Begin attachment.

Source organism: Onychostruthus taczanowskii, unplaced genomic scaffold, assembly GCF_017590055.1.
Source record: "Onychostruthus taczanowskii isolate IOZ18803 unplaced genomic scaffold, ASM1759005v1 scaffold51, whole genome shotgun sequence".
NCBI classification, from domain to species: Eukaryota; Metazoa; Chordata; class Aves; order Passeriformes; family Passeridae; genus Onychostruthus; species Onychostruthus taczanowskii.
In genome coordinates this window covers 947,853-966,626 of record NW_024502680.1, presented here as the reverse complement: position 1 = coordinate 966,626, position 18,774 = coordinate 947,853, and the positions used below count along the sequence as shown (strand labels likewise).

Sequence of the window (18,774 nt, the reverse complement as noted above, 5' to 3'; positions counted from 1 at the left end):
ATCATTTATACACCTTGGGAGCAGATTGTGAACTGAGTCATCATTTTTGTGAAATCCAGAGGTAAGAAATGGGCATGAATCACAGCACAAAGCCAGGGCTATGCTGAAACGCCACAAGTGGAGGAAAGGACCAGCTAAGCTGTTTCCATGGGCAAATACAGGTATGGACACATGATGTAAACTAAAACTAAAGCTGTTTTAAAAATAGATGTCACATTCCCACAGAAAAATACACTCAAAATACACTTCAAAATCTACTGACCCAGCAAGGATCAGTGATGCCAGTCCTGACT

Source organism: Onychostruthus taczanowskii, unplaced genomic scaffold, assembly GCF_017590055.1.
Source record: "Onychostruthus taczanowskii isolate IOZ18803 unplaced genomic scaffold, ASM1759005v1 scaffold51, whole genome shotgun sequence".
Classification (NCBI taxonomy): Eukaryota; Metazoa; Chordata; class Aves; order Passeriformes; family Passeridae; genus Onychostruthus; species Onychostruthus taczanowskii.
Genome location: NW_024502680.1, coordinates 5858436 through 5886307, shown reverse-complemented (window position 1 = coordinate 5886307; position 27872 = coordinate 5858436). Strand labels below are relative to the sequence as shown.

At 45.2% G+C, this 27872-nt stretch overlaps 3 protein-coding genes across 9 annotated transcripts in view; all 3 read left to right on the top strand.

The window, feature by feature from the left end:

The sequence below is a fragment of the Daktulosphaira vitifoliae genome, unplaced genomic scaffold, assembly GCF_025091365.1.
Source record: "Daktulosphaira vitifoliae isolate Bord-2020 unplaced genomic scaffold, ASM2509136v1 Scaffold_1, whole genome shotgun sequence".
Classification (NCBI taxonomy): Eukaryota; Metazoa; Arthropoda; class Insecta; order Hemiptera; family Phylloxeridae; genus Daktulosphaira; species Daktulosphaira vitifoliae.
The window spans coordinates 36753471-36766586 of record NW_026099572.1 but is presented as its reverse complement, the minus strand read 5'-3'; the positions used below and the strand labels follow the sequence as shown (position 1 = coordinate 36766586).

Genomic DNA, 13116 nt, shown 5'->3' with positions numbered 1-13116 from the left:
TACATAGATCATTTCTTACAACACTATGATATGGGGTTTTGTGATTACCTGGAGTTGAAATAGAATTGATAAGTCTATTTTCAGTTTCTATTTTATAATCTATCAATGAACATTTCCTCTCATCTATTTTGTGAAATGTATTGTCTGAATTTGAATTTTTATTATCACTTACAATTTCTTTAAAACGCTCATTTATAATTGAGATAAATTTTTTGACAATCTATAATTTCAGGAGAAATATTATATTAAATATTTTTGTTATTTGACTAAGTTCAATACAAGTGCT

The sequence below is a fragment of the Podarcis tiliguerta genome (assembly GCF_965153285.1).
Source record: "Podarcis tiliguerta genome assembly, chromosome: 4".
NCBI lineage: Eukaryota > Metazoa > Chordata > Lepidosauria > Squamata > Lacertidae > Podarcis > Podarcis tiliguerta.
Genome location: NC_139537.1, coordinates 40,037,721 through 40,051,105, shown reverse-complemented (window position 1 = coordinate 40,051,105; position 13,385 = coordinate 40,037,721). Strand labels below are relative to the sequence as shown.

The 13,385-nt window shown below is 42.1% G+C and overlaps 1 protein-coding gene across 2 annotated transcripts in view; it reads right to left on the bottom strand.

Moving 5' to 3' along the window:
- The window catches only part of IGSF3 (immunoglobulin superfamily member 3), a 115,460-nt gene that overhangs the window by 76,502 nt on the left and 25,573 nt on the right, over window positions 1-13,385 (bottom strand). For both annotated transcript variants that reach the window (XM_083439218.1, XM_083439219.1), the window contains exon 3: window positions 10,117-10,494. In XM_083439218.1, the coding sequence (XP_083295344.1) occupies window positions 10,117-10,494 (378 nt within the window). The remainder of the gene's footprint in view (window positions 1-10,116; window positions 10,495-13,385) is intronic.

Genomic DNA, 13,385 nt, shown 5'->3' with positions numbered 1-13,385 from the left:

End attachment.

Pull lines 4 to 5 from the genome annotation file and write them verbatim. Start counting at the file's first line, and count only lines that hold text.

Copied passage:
In genome coordinates this window covers 947,853-966,626 of record NW_024502680.1, presented here as the reverse complement: position 1 = coordinate 966,626, position 18,774 = coordinate 947,853, and the positions used below count along the sequence as shown (strand labels likewise).

Sequence of the window (18,774 nt, the reverse complement as noted above, 5' to 3'; positions counted from 1 at the left end):